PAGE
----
Impressive technology presented to Hamilton City

It might soon be impossible to avoid that parking ticket in Hamilton city with a hi-tech wireless parking system that monitors all vehicle movements set for a trial.
The device would oversee parking enforcement and dispatch electronic infringement notices.

Hamilton City Council's transport committee members were impressed enough by a presentation from Cambridge-based firm MeterEye of its "abuser-pays model" for parking enforcement yesterday that they have asked staff to investigate proposals for setting up a three-month trial of the technology, including costs and timelines.

The MeterEye system offers "electronic chalking" on cars which overstay in parking spaces through its in-ground dinner plate-sized sensors, wireless "mesh" networking and a web-based reporting system.

At the top end, there is even scope for automatic number plate recognition cameras with which the system can "date stamp" when vehicles arrive and leave the central business district.

If there's more than a whiff of Big Brother about that, the attraction of a system which promises to increase parking revenue, improve parking efficiency and reduce enforcement costs had great appeal to most committee members.

"It will provide a better environment for genuine shoppers," said Councillor Gordon Chesterman.

He envisaged it leading to parking wardens patrolling on scooters and backed a "proof of concept" trial on a city street.

Councillor Roger Hennebry was less convinced, worrying that "people wouldn't come to town exactly because of a system like that".

"We don't want this to be the final nail in the coffin," he said, in wondering aloud how much the prospect of being more easily stung by a parking ticket would really encourage people back into the central business district.

But MeterEye manager Andrew Perrier said it would bring people into the city because it would be much easier to find a park while it would also be simpler to top up meters, given this could also be done remotely.

MeterEye technology has recently been installed in Taupo and Mr Perrier said a trial there found 30-40 tickets a day should have been written for the 24 bays that were tested.

"By contrast they were only doing that many tickets for 1000-odd parking spaces," he said in highlighting the lost revenue to the council.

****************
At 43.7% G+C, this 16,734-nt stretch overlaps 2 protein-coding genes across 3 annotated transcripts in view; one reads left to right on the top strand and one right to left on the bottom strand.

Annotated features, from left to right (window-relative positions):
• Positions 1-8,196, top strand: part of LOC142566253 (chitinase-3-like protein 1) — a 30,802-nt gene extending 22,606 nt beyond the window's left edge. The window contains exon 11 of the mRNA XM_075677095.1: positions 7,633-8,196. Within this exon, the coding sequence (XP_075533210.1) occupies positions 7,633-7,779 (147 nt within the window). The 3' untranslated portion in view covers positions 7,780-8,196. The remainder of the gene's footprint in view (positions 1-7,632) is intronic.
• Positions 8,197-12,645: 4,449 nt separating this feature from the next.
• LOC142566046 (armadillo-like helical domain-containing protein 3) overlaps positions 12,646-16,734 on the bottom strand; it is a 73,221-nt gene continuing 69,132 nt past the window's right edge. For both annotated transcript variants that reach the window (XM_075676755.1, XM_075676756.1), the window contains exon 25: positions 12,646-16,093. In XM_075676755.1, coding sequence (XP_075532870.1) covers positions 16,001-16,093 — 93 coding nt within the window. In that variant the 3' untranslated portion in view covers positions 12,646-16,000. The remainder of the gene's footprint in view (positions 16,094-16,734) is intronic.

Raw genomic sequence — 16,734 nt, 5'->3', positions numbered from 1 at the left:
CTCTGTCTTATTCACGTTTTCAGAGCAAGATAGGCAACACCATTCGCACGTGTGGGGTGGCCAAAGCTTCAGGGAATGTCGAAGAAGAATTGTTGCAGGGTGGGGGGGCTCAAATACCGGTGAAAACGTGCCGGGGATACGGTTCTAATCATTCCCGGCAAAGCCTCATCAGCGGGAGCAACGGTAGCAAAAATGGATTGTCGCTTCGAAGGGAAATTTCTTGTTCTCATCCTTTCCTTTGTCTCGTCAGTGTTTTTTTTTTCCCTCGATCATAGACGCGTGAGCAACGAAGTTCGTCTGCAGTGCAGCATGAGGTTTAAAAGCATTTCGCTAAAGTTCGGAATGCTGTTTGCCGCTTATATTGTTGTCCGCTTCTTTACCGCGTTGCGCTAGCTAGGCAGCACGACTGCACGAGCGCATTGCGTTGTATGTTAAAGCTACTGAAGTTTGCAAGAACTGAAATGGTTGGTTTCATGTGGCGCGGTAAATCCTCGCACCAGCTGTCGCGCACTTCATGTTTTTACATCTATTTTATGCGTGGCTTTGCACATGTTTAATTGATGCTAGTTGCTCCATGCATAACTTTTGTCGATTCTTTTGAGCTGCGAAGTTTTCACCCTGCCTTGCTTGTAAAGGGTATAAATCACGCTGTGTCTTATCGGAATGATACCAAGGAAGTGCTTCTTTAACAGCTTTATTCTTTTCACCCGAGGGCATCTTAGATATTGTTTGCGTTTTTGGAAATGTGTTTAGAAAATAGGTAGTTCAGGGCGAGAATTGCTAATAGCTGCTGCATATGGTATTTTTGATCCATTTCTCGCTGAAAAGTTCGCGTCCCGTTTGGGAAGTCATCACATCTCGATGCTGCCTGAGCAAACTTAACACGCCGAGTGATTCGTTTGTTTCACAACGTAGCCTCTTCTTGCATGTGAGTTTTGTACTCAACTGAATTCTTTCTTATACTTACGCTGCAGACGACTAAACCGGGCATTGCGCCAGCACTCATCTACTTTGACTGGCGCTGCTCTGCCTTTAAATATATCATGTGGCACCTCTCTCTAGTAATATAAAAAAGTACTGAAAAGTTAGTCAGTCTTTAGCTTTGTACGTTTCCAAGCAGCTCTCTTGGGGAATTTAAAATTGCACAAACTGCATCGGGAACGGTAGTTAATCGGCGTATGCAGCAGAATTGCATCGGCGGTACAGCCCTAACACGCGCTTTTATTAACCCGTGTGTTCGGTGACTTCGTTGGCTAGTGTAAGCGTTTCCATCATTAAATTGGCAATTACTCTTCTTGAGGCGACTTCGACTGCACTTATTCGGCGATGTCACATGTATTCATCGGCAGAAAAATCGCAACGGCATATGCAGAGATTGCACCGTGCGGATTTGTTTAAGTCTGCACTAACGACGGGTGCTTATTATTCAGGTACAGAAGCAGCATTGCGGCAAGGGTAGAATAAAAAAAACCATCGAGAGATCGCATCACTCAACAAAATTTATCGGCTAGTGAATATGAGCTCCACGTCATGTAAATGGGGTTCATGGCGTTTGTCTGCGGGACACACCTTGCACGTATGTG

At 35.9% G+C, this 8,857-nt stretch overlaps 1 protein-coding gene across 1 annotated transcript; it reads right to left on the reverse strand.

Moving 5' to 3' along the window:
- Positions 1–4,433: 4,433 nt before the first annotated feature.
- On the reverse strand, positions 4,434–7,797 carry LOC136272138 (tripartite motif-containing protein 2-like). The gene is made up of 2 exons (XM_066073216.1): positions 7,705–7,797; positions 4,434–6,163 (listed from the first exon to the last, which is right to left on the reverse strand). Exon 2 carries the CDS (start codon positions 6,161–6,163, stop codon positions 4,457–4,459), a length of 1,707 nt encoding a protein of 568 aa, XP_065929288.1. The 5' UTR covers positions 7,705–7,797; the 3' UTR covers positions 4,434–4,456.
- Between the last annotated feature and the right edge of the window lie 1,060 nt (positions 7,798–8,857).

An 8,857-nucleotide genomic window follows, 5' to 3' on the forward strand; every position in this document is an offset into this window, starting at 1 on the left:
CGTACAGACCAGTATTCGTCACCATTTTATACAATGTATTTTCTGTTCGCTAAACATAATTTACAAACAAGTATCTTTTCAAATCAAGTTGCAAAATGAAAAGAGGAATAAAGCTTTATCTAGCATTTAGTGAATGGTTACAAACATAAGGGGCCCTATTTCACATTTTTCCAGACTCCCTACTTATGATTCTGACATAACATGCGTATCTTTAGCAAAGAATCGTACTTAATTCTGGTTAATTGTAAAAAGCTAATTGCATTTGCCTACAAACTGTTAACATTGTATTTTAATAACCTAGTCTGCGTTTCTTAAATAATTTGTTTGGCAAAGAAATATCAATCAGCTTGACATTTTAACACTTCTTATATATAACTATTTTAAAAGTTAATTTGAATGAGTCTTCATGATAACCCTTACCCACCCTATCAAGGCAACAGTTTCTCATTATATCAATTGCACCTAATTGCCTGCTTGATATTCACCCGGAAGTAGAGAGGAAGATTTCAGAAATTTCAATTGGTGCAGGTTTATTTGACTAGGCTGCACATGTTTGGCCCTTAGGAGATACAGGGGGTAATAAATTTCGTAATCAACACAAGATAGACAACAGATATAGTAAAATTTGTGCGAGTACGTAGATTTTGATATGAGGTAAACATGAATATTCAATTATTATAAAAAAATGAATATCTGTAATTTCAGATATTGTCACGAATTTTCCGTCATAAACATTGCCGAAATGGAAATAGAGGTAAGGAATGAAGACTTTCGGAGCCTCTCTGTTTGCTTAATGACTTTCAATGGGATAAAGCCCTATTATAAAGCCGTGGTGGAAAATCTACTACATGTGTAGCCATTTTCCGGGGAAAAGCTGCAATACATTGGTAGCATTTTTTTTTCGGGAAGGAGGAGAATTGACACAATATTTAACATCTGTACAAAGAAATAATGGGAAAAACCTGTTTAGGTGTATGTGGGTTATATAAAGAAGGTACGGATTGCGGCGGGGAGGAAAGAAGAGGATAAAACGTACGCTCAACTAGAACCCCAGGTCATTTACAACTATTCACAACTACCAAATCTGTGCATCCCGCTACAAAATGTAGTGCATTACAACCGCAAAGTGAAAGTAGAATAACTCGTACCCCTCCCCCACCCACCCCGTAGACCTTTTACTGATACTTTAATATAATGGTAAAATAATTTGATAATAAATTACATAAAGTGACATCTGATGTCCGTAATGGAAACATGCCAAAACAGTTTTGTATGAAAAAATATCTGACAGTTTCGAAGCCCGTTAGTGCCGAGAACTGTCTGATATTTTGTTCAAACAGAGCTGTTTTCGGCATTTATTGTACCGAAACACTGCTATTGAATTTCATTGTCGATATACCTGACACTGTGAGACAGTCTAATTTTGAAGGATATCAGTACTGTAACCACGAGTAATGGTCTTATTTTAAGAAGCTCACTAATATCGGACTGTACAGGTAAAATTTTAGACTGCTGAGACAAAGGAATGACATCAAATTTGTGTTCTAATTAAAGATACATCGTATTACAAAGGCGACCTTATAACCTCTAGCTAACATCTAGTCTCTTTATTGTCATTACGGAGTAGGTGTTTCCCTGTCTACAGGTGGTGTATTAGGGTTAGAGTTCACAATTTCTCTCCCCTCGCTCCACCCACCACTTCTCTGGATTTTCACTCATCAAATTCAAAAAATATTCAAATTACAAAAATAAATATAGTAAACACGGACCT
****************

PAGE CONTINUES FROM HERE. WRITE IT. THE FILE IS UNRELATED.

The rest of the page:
The MeterEye system's reporting and analysis offers reports on parking space occupancy, length of stays and enforcement efficiency at the punch of a button. Mr Perrier said sensors also ensured meters were reset to zero when a car left a space "so there is no piggy-backing on unused time".
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"Hamilton is going to really love you," Mr Hennebry said.

"You seem to have eliminated human people from a revenue-gathering exercise," said Councillor Joe Di Maio. "How well will it be accepted by people?"

Mr Perrier said the system could be configured as the council wished to allow for any period of grace.

But he noted in walking down Ward St, meters had expired on seven of 21 parks.

Mr Perrier said his system would not only allow for comprehensive reporting and analysis of central business district parking, but would also offer better value to ratepayers.

It would lead to improved turnover for retailers and would improve morale among parking wardens.

How it works

1. In-ground sensor units detect the presence or absence of a vehicle in a parking space.

2. When time expires the sensor signals a handheld transceiver carried by parking wardens to alert them to the infringement.

3. The sensor also alerts a server which signals when a space becomes vacant to overhead road signs.

4. Centralised computer records all parking space movement and data for analysis, including "heat maps" of daily turnover.

5. Cameras capture the number plate of any vehicle entering, leaving or parked within the system.

6. System controllers can search by number plate detail to display the activity of a particular vehicle over a period of time within the parking district.
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